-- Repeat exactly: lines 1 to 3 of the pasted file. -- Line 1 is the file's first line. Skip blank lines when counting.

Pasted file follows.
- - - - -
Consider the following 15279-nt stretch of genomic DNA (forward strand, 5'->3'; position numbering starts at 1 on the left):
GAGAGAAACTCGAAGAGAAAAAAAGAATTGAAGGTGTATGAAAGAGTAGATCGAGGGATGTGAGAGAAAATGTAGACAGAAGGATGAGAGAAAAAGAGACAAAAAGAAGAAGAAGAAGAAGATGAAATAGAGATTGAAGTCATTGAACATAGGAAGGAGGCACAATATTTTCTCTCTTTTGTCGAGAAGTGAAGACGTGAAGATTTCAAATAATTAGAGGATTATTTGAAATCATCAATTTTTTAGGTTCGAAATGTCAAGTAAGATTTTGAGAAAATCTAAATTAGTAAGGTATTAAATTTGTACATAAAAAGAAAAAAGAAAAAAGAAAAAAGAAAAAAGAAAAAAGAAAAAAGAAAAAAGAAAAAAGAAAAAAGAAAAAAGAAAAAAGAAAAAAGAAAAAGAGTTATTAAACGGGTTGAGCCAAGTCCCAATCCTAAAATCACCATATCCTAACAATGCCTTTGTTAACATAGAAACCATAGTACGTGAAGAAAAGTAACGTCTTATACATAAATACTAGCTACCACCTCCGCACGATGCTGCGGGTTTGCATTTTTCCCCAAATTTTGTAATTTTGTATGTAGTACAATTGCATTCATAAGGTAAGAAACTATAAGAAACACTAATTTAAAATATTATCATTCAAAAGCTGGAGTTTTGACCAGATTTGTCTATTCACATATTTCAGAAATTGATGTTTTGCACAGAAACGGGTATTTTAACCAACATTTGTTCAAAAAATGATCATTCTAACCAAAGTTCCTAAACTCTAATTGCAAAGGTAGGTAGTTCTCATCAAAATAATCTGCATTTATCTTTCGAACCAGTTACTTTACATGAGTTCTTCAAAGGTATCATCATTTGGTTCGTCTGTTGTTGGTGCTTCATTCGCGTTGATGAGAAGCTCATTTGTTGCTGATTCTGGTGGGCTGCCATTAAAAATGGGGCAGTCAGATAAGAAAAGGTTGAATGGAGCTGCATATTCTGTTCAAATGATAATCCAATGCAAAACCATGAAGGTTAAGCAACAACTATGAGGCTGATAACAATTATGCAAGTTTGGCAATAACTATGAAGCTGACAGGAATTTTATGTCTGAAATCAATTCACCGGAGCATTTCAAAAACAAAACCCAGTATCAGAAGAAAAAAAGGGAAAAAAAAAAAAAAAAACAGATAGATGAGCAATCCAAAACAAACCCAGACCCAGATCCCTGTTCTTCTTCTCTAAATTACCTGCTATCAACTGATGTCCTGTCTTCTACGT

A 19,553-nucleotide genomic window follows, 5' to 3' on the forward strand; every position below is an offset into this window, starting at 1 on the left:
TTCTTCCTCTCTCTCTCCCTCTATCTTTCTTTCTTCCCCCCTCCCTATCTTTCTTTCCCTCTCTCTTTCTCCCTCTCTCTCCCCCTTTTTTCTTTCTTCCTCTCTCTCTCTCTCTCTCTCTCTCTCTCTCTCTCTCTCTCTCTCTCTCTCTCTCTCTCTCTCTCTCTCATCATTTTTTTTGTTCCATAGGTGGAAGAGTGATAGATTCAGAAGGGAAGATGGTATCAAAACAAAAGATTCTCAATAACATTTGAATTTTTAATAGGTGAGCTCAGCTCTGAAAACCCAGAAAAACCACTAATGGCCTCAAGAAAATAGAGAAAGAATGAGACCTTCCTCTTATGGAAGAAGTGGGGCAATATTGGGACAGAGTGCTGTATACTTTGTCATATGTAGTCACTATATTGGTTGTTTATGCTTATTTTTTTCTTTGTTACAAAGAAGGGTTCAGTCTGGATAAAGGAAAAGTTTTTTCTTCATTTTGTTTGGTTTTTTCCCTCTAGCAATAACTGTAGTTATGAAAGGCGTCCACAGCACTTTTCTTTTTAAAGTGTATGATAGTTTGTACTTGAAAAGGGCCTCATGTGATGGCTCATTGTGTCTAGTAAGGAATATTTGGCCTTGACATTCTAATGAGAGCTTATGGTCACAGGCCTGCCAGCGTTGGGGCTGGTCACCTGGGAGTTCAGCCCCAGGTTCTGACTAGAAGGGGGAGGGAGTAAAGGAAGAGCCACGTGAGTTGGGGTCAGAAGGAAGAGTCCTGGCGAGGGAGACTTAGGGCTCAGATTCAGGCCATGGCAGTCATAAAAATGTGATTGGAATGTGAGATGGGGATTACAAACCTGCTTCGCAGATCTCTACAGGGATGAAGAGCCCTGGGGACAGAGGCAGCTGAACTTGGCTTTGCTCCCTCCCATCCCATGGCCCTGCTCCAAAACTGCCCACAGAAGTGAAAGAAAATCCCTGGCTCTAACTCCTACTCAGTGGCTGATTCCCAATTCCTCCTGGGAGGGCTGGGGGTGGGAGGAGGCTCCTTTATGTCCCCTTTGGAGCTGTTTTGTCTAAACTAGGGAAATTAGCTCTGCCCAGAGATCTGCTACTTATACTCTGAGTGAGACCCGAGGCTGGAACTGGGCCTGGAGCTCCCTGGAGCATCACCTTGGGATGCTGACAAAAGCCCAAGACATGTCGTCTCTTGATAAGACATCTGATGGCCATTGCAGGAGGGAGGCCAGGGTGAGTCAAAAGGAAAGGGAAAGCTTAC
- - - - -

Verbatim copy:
Consider the following 15279-nt stretch of genomic DNA (forward strand, 5'->3'; position numbering starts at 1 on the left):
GAGAGAAACTCGAAGAGAAAAAAAGAATTGAAGGTGTATGAAAGAGTAGATCGAGGGATGTGAGAGAAAATGTAGACAGAAGGATGAGAGAAAAAGAGACAAAAAGAAGAAGAAGAAGAAGATGAAATAGAGATTGAAGTCATTGAACATAGGAAGGAGGCACAATATTTTCTCTCTTTTGTCGAGAAGTGAAGACGTGAAGATTTCAAATAATTAGAGGATTATTTGAAATCATCAATTTTTTAGGTTCGAAATGTCAAGTAAGATTTTGAGAAAATCTAAATTAGTAAGGTATTAAATTTGTACATAAAAAGAAAAAAGAAAAAAGAAAAAAGAAAAAAGAAAAAAGAAAAAAGAAAAAAGAAAAAAGAAAAAAGAAAAAAGAAAAAAGAAAAAAGAAAAAGAGTTATTAAACGGGTTGAGCCAAGTCCCAATCCTAAAATCACCATATCCTAACAATGCCTTTGTTAACATAGAAACCATAGTACGTGAAGAAAAGTAACGTCTTATACATAAATACTAGCTACCACCTCCGCACGATGCTGCGGGTTTGCATTTTTCCCCAAATTTTGTAATTTTGTATGTAGTACAATTGCATTCATAAGGTAAGAAACTATAAGAAACACTAATTTAAAATATTATCATTCAAAAGCTGGAGTTTTGACCAGATTTGTCTATTCACATATTTCAGAAATTGATGTTTTGCACAGAAACGGGTATTTTAACCAACATTTGTTCAAAAAATGATCATTCTAACCAAAGTTCCTAAACTCTAATTGCAAAGGTAGGTAGTTCTCATCAAAATAATCTGCATTTATCTTTCGAACCAGTTACTTTACATGAGTTCTTCAAAGGTATCATCATTTGGTTCGTCTGTTGTTGGTGCTTCATTCGCGTTGATGAGAAGCTCATTTGTTGCTGATTCTGGTGGGCTGCCATTAAAAATGGGGCAGTCAGATAAGAAAAGGTTGAATGGAGCTGCATATTCTGTTCAAATGATAATCCAATGCAAAACCATGAAGGTTAAGCAACAACTATGAGGCTGATAACAATTATGCAAGTTTGGCAATAACTATGAAGCTGACAGGAATTTTATGTCTGAAATCAATTCACCGGAGCATTTCAAAAACAAAACCCAGTATCAGAAGAAAAAAAGGGAAAAAAAAAAAAAAAAACAGATAGATGAGCAATCCAAAACAAACCCAGACCCAGATCCCTGTTCTTCTTCTCTAAATTACCTGCTATCAACTGATGTCCTGTCTTCTACGT

A 19,553-nucleotide genomic window follows, 5' to 3' on the forward strand; every position below is an offset into this window, starting at 1 on the left: